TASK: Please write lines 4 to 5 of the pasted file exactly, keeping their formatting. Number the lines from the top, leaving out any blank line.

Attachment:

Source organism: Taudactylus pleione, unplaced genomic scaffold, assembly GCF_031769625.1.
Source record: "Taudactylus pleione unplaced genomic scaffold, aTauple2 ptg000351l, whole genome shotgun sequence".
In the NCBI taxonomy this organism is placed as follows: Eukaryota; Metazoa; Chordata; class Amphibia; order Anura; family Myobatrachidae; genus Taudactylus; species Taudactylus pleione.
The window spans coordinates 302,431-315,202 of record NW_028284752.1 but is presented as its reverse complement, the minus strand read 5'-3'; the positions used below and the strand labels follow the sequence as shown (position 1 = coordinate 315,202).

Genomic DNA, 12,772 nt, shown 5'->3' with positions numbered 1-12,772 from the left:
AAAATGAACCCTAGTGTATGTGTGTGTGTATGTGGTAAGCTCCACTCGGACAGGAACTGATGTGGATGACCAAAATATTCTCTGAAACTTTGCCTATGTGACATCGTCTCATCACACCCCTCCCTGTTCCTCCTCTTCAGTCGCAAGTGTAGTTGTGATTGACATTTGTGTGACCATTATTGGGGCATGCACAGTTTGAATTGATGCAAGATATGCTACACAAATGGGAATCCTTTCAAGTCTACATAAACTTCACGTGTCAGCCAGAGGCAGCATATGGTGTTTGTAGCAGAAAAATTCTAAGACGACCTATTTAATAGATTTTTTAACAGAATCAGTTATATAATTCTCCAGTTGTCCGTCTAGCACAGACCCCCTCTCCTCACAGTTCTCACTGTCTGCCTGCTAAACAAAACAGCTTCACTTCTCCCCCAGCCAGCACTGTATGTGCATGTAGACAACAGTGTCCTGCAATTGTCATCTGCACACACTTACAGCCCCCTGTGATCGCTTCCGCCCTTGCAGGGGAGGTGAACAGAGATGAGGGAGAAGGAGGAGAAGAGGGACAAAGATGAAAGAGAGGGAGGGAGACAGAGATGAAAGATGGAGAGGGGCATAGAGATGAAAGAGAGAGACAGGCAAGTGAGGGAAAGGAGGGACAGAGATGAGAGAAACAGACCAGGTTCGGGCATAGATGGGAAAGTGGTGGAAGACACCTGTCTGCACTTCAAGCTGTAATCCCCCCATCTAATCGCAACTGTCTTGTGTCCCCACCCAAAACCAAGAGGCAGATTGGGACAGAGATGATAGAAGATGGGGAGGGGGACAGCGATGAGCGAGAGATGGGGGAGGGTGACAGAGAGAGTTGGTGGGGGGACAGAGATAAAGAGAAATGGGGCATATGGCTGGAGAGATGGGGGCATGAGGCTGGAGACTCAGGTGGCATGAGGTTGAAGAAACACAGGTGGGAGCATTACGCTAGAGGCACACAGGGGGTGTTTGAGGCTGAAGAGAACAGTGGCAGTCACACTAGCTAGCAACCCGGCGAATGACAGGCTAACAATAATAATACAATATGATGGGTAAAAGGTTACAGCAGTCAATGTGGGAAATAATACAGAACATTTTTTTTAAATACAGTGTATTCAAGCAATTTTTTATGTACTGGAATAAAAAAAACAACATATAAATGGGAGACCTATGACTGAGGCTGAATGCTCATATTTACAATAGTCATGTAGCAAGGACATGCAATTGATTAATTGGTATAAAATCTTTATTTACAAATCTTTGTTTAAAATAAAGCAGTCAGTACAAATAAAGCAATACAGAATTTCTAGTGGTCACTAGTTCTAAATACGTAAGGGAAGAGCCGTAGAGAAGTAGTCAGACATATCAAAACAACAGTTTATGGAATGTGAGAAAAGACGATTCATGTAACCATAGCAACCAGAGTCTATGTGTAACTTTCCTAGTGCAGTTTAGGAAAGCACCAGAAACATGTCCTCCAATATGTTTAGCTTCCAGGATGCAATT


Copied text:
The window spans coordinates 302,431-315,202 of record NW_028284752.1 but is presented as its reverse complement, the minus strand read 5'-3'; the positions used below and the strand labels follow the sequence as shown (position 1 = coordinate 315,202).

Genomic DNA, 12,772 nt, shown 5'->3' with positions numbered 1-12,772 from the left: